September is National Passport Awareness Month, and this year, the US State Department wants to make sure you get a Picture Perfect Passport. They are using the hashtag #pictureperfectpassport on Facebook and Twitter to spread the word about the importance of having a good passport photo.
Having a good passport photo isn’t just about looking your best. Problems with passport photos are the number one cause for passport applications to be rejected! Every year, approximately 200,000 US passport applications are denied because the photos don’t meet the official standards. Want to ensure that your photo will pass muster?
The US State Department tells us that these are the five most common problems with passport photos….
- Incorrect Size
Your passport photo must be 2”x2” square. If it’s been printed on a larger piece of photo paper, it will need to be cut to size. In the photo, your face must also be the right size. Break out the ruler and check: your face must measure between 1 inch and 1 3/8 inches from the bottom of your chin to the top of your head. If the photo has been zoomed in too much, or taken from too far away, your photo will be rejected.
- Lighting Problems
Your photo needs to be well-lit, with even lighting that doesn’t cause shadows that hide your features. When your photo is printed, make sure it’s not too dark or too light. Photos that are overexposed or washed out will be rejected. Your photo needs to have a white background and must show your true skin color.
- Photos More Than 6 Months Old
Your passport photo must be recent and reflect your current appearance. If your photo was taken more than six months ago, toss it and go get a new one!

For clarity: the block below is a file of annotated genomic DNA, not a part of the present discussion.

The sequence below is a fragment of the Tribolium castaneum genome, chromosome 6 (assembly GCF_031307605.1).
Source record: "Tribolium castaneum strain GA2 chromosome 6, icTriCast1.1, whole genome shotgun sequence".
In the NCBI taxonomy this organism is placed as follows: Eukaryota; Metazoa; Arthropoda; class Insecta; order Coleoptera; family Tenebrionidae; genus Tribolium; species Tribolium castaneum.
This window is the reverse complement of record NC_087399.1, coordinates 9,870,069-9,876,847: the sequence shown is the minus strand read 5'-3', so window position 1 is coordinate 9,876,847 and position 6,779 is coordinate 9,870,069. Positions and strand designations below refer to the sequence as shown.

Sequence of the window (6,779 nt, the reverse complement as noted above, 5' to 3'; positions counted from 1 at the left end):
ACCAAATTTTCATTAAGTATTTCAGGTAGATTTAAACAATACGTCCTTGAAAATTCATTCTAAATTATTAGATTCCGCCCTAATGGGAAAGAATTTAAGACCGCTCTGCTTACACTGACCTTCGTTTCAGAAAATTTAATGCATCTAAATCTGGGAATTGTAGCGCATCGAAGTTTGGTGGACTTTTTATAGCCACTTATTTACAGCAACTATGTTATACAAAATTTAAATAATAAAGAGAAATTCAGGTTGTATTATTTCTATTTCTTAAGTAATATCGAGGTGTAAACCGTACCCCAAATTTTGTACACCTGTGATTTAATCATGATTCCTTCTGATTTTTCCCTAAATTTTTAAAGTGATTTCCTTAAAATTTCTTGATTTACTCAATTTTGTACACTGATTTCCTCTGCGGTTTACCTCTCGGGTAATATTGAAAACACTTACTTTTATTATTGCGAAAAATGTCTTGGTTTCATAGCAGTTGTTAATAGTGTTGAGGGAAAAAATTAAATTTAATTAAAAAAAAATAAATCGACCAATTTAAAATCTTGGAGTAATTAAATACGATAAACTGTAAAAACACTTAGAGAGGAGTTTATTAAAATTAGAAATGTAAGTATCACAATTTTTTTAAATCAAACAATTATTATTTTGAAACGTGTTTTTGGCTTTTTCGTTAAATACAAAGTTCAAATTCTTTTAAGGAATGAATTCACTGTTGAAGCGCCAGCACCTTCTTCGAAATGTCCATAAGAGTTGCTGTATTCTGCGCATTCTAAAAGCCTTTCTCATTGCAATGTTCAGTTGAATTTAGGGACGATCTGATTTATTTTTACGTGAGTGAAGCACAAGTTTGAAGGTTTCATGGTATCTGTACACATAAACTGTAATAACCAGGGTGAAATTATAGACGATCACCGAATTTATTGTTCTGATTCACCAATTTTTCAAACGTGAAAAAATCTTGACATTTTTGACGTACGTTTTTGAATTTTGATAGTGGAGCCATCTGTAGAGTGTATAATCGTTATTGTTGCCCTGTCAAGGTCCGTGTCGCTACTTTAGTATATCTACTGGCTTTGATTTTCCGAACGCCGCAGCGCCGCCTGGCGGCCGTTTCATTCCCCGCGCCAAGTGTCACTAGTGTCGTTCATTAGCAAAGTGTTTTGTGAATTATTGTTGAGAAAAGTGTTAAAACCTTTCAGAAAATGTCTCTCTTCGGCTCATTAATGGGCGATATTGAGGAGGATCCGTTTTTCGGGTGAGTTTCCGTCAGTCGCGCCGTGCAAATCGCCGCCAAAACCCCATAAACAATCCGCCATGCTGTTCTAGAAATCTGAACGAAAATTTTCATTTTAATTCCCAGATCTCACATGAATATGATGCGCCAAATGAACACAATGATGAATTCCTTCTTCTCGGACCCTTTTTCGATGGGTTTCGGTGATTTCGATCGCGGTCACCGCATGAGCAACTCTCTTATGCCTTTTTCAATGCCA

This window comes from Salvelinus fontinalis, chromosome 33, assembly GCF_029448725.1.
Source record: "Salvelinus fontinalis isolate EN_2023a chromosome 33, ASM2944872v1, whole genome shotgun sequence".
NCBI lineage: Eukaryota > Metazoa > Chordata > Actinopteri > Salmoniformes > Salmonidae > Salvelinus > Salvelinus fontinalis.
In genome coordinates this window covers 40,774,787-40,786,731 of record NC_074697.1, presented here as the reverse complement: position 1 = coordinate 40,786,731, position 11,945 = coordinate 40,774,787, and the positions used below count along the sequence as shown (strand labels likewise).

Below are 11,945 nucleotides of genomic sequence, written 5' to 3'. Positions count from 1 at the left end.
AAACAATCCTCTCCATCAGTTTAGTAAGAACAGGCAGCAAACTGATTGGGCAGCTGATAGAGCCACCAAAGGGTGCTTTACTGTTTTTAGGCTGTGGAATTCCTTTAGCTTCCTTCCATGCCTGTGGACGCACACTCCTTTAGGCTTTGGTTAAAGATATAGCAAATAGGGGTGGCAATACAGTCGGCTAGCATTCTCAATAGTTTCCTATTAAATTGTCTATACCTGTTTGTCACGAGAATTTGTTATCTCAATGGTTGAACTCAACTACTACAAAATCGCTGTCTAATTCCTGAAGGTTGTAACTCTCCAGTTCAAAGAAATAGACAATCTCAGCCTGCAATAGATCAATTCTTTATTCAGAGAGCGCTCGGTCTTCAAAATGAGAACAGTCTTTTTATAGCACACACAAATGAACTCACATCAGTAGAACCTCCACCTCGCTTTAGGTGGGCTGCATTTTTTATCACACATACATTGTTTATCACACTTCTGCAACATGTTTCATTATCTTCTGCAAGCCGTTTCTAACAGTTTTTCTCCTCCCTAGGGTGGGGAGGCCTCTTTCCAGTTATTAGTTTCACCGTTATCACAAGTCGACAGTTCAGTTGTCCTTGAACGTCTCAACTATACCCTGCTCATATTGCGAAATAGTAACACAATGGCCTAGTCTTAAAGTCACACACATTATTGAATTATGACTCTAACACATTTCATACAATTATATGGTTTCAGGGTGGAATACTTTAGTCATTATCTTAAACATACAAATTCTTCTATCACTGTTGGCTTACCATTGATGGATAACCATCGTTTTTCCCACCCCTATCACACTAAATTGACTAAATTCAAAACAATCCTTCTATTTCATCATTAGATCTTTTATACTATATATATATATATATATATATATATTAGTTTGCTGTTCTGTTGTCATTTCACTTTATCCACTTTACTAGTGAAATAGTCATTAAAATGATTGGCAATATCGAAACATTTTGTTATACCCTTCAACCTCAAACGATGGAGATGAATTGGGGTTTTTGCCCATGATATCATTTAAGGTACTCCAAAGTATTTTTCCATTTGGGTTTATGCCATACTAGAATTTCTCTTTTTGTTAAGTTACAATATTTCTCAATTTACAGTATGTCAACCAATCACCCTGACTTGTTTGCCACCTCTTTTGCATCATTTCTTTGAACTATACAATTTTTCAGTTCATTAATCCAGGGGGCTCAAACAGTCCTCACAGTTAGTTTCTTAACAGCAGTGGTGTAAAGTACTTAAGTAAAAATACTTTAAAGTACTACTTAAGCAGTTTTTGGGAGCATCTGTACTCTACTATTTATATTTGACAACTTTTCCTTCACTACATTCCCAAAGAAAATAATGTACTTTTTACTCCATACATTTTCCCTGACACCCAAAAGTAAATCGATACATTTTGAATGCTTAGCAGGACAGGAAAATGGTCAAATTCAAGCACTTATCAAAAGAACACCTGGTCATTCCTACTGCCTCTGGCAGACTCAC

- Glare on Glasses
Your eyes need to be clearly visible in your passport photo. If you wear glasses, you may want to take them off before you take your passport photo. Otherwise, if the camera flash causes glare on your glasses, your photo will not be acceptable. The State Department also tells us that soon they’ll be changing the photo requirements, and will no longer allow passport applicants to wear glasses in their passport photo.
Update: the State Department has now announced that glasses will not be allowed in photos as of November 1, 2016.
- Poor Quality Image, Printing, or Photo Paper
Your passport photo needs to be a crisp, clean image on good quality photo paper. Low-resolution, blurry, or pixilated photos will be rejected. You’ll also have your photo rejected if it’s printed on ordinary paper, or if there is any creasing or damage to the photo. It’s okay to staple the edge of the photo to the passport application, though.
Other Potential Passport Photo Problems
Beyond the five most common problems with passport photos, we’ve seen photos rejected for a number of other reasons, including:
- Objects in the background. The background of the photo must be plain white. At a professional photography lab, they’ll have a white backdrop to use for the photos, but if you take your own photo, you can stand against a plain white wall. Make sure there is nothing in the background – no door frames, wallpaper, furniture, or drapery. Even a heavily textured wall, like wood paneling or bricks painted white, is cause for a photo to be rejected.